- Some studies found results that indicated an increase in risk in workers exposed to high levels of asbestos.
- About 73,820 cases of kidney cancer are diagnosed in the U.S. each year.
11 Cited Article Sources
The sources on all content featured in The Mesothelioma Center at Asbestos.com include medical and scientific studies, peer-reviewed studies and other research documents from reputable organizations.
- ASCO. (2019, January). Esophageal Cancer: Statistics. Retrieved from: https://www.cancer.net/cancer-types/esophageal-cancer/statistics
- Cramer, D.W., et al. (1999). Genital Talc Exposure and Risk of Ovarian Cancer. Retrieved from: https://www.ncbi.nlm.nih.gov/pubmed/10209948
- Cramer, D.W. et al. (1982). Ovarian cancer and talc: a case-control study. Retrieved from: https://www.ncbi.nlm.nih.gov/pubmed/7083145
- Surveillance Epidemiology and End Results. (n.d.). Cancer Stat Facts: Esophageal Cancer. Retrieved from: https://seer.cancer.gov/statfacts/html/esoph.html
- Dodson, R. and Hammar, S. Asbestos: Risk Assessment, Epidemiology, and Health Effects. Boca Raton: Taylor & Francis: 2011.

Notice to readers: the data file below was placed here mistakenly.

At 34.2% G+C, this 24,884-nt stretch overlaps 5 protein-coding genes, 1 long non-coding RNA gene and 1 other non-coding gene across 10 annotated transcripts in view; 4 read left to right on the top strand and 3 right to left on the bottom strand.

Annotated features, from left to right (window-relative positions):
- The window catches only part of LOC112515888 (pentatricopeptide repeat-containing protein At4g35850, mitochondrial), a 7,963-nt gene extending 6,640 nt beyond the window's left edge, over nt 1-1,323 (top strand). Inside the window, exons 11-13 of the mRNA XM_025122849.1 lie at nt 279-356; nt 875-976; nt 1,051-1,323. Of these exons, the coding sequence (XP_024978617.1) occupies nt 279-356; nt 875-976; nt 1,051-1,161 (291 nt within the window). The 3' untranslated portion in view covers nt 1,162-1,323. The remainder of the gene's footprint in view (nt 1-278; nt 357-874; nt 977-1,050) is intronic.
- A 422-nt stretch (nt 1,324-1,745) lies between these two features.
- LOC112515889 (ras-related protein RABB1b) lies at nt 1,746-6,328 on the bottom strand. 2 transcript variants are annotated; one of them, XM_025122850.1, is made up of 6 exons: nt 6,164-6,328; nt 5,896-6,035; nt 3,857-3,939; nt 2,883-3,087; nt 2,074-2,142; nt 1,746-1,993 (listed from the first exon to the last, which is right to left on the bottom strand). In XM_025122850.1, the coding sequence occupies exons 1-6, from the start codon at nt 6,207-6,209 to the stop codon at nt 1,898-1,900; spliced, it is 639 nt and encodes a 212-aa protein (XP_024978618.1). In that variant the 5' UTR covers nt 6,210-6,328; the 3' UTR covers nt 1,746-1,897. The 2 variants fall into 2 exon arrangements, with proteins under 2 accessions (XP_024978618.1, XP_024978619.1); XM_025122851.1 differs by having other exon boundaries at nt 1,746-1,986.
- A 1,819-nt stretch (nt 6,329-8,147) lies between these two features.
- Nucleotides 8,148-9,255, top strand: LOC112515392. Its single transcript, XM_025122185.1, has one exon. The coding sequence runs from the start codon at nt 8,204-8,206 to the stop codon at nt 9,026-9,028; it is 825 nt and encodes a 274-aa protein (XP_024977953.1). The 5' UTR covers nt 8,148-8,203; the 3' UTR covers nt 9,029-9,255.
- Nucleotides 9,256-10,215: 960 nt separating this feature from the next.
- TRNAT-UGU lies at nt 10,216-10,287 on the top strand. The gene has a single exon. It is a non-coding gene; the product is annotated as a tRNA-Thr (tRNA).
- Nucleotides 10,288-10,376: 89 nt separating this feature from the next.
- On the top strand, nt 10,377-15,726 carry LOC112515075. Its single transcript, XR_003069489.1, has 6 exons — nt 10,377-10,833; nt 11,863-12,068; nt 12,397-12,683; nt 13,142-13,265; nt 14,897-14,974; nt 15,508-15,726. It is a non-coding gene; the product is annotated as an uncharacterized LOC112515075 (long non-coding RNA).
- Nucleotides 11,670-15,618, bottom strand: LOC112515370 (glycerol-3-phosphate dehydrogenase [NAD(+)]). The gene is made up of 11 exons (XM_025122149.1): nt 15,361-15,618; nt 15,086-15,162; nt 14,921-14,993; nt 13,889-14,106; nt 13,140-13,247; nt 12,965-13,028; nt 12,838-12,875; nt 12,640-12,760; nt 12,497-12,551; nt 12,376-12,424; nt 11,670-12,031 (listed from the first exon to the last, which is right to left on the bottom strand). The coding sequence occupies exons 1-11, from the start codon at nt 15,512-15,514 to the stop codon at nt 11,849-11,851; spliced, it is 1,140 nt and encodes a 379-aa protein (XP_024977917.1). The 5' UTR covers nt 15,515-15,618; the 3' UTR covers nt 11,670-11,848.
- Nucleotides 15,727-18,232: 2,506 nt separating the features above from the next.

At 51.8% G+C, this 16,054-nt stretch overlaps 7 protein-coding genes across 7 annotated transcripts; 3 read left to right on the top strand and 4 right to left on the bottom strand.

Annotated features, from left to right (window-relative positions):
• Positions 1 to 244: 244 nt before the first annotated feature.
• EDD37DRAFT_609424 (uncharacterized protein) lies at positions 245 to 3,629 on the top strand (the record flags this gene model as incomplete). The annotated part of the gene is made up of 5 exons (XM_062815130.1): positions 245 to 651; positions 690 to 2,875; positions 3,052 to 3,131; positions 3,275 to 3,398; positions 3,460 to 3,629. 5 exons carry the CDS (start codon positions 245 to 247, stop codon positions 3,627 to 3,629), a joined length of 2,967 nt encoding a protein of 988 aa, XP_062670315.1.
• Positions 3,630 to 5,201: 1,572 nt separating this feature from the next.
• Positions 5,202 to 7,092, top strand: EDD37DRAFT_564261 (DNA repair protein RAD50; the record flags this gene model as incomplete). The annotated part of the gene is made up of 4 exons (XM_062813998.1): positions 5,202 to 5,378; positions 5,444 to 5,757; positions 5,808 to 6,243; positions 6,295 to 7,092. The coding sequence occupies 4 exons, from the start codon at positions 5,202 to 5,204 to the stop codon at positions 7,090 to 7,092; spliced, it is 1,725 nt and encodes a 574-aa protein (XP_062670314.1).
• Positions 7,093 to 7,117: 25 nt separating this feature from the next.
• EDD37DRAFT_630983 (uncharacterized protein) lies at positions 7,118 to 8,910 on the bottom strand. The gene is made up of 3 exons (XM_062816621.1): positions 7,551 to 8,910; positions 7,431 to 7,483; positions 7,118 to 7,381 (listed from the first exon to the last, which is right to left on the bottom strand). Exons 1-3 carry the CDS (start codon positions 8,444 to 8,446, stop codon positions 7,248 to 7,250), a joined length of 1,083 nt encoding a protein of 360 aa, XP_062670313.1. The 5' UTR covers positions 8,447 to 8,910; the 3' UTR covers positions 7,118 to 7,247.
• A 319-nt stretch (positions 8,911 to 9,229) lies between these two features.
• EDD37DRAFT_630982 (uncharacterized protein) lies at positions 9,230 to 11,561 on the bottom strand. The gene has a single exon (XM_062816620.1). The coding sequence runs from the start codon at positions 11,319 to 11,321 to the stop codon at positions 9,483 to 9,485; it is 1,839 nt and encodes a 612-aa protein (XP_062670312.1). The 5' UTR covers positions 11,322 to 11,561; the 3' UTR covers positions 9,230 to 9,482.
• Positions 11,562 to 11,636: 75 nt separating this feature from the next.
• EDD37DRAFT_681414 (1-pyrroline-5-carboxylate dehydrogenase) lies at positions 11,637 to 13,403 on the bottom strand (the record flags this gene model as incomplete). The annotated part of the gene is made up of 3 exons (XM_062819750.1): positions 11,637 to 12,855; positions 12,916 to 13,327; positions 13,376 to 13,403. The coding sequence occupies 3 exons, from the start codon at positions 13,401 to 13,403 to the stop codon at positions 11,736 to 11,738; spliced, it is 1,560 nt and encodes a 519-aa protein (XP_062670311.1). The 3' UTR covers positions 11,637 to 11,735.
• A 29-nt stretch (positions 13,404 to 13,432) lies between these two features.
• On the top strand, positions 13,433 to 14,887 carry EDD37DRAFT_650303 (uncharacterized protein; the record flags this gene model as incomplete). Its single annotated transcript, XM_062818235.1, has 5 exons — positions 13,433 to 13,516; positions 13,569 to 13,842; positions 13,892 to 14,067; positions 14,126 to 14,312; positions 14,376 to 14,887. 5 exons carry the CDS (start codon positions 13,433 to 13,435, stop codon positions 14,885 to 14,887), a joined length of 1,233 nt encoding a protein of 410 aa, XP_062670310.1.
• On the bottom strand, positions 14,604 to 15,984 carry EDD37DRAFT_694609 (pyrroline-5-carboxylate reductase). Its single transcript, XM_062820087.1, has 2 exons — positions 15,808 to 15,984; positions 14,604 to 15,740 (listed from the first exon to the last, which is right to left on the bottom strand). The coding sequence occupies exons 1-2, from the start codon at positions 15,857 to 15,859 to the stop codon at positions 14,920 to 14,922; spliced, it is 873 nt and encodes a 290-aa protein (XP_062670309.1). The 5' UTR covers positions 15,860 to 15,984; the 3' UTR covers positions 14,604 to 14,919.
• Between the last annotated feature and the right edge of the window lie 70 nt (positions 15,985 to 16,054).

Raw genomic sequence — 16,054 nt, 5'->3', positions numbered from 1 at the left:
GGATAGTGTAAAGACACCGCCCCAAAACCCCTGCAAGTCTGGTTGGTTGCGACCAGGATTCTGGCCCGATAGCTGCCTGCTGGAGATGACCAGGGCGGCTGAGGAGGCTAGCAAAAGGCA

- National Cancer Institute. (2017, June 7). Asbestos Exposure and Cancer Risk. Retrieved from: https://www.cancer.gov/about-cancer/causes-prevention/risk/substances/asbestos/asbestos-fact-sheet
- American Society of Clinical Oncology. (n.d.) Gastrointestinal Cancers. Retrieved from: https://www.asco.org/practice-guidelines/cancer-care-initiatives/geriatric-oncology/specific-cancer-types-0
- Sali, D. and Boffette, P. (2000). Kidney Cancer and Occupational Exposure to Asbestos: A Meta-Analysis of Occupational Cohort Studies. Retrieved from: https://www.ncbi.nlm.nih.gov/pubmed/10680728
- Surveillance Epidemiology and End Results. (2019). SEER Stat Fact Sheets: Kidney and Renal Pelvis Cancer. Retrieved from: https://seer.cancer.gov/statfacts/html/kidrp.html
- Surveillance Epidemiology and End Results. (2019). Cancer Stat Facts: Laryngeal Cancer. Retrieved from: https://seer.cancer.gov/statfacts/html/laryn.html
- GI Cancers Alliance. (n.d.). Gastrointestinal Cancers: An Urgent Need. Retrieved from: https://www.gicancersalliance.org/resources/gastrointestinal-cancers-an-urgent-need/
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Last Modified February 20, 2020